Christian Reilly: This Is Not A Love Song

Christian Reilly has walked upon and calmed the boiling seas of the Royal Mile and resurrected the flogged and lifeless corpse of comedy music. Reilly has achieved this by performing with so much biblical gusto and zest it is impossible not to be possessed by his optimistic persona. From the moment he walks on stage, introduces himself and plays a song in which he teaches the audience his name and wails like Van Halen about the banalities of life, he has the crowd in his palm.

He has also called upon the spirits of the late greats, such as Les Dawson, and uses his music as a crux for his jokes, rather than a crutch. Be it his theories on how to improve the classic Nokia ringtone or his explanation as to why singing in an American accent is sexier, he uses his intimate knowledge of music and musicians to make his act much more than the man-tells-jokes-to-backing-track scenario that seems to be so prevalent at the fringe.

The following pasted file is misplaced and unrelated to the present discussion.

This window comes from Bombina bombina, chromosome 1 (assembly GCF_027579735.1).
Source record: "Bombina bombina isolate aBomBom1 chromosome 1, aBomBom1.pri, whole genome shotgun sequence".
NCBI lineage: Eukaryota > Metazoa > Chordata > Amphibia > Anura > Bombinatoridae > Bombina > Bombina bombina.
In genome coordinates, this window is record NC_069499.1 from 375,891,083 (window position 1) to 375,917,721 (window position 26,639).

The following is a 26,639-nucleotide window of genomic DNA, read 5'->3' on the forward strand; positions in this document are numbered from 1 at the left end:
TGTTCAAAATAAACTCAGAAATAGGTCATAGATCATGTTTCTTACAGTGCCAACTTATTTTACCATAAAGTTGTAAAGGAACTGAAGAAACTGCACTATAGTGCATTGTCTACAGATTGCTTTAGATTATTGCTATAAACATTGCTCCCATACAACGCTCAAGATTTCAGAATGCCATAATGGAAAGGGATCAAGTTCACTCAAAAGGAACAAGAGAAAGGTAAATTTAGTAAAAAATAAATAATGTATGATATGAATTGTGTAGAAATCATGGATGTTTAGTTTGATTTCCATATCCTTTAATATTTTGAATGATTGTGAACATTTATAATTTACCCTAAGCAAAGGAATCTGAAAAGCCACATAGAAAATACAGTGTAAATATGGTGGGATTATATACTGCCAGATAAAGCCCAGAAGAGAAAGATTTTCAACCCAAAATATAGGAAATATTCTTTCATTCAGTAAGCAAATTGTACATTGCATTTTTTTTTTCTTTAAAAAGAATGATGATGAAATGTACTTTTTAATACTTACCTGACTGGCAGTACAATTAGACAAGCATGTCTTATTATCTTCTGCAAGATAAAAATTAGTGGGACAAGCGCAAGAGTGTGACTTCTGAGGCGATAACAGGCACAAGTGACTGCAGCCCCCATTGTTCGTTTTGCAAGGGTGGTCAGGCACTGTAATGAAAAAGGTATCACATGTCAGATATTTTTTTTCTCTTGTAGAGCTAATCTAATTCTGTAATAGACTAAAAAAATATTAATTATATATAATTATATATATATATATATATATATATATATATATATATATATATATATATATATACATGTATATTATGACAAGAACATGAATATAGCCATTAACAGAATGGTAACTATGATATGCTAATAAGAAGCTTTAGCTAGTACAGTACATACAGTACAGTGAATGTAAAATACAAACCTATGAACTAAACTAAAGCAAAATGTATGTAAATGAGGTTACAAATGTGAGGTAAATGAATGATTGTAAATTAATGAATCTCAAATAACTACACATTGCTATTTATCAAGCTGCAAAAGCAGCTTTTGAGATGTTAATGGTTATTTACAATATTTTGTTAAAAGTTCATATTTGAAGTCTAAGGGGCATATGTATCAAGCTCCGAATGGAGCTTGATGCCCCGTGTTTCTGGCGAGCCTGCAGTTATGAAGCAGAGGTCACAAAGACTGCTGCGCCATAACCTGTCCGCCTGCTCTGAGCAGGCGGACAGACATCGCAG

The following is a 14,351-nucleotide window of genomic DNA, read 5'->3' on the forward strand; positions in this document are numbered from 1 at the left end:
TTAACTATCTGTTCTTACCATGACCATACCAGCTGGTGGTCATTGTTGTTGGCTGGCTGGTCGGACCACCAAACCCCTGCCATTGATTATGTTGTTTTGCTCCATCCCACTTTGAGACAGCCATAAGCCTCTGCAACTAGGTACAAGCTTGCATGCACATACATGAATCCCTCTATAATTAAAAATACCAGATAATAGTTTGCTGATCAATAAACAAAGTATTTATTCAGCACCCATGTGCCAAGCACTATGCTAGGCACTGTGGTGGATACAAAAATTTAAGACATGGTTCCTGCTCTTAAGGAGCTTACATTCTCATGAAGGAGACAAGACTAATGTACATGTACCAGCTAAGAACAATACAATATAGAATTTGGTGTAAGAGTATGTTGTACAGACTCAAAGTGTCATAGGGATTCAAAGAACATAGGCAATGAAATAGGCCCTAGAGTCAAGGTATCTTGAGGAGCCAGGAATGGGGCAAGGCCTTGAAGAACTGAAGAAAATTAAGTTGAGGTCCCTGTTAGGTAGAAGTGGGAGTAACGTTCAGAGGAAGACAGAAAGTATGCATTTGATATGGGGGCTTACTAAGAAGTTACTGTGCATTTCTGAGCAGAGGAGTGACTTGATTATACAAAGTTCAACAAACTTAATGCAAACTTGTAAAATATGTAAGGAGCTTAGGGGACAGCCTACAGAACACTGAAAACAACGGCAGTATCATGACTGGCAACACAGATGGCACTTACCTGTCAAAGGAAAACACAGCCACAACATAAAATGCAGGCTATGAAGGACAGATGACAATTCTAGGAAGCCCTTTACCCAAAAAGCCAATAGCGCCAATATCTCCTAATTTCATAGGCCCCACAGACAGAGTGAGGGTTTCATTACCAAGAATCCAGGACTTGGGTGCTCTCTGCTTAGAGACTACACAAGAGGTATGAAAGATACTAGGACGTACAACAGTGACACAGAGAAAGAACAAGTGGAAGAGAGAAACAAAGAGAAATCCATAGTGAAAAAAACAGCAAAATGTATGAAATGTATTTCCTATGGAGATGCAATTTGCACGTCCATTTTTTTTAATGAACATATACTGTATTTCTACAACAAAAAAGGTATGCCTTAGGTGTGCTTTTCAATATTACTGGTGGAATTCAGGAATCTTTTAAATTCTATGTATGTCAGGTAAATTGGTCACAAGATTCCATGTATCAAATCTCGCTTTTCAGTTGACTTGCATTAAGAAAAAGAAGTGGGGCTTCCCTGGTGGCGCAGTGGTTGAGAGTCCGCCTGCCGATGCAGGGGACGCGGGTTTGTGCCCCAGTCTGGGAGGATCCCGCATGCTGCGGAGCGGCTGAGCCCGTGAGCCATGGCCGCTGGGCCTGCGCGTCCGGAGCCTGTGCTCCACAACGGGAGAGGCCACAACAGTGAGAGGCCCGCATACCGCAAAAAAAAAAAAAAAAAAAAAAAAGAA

No matter the content of his musical sermons, be it socio-political observation, fellatio or the deconstruction of your favourite band, Reilly rarely blesses his audience with anything less than the extremely funny.

Reviews by Andy Currums

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The Blurb

Perrier/Chortle winner. Come, feel the noise. Not necessarily in that order. 'Seriously cool, seriously funny' (Richard Herring). 'If you're a fan of Bill Bailey/Rich Hall, you're a Reilly fan already' (Guardian).